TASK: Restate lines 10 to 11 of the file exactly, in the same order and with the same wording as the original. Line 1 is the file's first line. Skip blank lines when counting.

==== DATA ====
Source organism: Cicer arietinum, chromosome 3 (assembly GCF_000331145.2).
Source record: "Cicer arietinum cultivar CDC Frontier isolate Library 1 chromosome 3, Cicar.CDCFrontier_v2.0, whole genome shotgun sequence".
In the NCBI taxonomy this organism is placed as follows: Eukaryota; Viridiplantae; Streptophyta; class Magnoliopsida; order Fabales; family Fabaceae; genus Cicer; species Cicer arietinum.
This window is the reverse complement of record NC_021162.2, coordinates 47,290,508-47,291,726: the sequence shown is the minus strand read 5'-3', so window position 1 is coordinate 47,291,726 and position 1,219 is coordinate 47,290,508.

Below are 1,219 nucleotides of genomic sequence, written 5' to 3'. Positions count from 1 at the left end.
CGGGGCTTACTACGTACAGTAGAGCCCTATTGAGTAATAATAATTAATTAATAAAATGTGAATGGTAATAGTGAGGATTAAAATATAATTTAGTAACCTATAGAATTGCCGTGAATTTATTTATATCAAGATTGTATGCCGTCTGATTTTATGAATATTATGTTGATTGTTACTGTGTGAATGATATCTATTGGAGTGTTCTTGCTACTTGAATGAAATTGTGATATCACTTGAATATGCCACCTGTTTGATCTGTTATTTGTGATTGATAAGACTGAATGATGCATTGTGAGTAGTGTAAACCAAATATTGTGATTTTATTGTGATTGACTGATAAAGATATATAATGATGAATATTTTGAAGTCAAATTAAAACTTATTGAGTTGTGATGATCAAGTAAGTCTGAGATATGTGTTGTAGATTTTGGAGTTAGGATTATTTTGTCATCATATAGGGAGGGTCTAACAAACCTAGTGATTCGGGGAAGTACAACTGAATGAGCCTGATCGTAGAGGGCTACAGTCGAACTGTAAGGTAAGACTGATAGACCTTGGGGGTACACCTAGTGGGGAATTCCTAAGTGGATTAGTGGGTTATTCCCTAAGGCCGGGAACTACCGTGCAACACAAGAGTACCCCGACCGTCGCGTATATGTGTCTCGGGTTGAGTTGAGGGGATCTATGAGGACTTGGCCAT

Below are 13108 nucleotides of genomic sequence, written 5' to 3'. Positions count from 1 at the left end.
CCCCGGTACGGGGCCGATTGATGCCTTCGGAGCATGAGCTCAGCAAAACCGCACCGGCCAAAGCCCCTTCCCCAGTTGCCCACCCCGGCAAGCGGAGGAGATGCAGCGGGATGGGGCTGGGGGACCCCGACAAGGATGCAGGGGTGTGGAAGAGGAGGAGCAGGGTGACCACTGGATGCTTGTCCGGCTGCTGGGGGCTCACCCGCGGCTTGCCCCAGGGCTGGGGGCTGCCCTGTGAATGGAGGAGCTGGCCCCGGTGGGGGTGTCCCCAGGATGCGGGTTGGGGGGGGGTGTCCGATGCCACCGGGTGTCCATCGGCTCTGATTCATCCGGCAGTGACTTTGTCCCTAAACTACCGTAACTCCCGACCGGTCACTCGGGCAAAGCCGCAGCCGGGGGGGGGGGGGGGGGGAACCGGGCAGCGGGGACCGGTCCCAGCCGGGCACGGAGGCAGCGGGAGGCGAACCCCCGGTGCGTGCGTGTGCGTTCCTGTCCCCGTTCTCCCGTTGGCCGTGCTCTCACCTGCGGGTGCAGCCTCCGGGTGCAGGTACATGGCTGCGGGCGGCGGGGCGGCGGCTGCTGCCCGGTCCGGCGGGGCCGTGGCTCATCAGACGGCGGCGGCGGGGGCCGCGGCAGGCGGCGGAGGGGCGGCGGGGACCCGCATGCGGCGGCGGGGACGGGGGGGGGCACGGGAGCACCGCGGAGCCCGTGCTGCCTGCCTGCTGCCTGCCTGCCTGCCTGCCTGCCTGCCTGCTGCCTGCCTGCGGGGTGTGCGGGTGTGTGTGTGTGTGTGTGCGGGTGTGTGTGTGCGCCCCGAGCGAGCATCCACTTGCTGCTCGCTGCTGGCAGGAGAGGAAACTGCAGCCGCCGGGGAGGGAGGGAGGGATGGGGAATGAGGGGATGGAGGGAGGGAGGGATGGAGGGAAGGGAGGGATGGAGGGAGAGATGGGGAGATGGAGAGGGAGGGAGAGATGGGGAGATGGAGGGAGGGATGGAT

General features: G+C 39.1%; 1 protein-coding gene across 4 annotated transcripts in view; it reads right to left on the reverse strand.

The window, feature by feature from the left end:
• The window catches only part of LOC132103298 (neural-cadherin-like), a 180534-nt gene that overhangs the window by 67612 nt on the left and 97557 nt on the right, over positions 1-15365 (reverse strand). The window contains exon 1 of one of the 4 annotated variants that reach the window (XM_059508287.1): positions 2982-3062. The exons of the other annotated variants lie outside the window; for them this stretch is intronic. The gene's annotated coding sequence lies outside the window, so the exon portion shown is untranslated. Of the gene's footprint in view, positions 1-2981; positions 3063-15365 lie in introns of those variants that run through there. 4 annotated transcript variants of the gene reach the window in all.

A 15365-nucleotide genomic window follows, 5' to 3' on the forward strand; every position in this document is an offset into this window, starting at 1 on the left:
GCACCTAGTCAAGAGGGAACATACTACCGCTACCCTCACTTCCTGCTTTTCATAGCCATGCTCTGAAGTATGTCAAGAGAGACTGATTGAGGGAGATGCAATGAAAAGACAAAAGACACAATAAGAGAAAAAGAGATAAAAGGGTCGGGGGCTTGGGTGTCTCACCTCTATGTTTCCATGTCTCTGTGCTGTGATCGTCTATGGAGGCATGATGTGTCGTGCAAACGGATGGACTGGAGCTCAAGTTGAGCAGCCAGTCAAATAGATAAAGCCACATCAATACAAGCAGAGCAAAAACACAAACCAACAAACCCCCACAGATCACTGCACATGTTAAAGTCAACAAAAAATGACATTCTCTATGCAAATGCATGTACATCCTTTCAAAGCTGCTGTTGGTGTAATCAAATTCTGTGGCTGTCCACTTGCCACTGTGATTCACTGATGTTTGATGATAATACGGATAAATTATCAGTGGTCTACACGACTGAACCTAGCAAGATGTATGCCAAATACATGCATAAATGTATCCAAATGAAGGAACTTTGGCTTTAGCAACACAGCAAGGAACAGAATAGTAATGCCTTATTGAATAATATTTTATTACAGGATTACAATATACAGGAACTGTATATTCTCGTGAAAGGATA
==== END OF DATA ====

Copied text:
The window, feature by feature from the left end:
• The window catches only part of LOC132103298 (neural-cadherin-like), a 180534-nt gene that overhangs the window by 67612 nt on the left and 97557 nt on the right, over positions 1-15365 (reverse strand). The window contains exon 1 of one of the 4 annotated variants that reach the window (XM_059508287.1): positions 2982-3062. The exons of the other annotated variants lie outside the window; for them this stretch is intronic. The gene's annotated coding sequence lies outside the window, so the exon portion shown is untranslated. Of the gene's footprint in view, positions 1-2981; positions 3063-15365 lie in introns of those variants that run through there. 4 annotated transcript variants of the gene reach the window in all.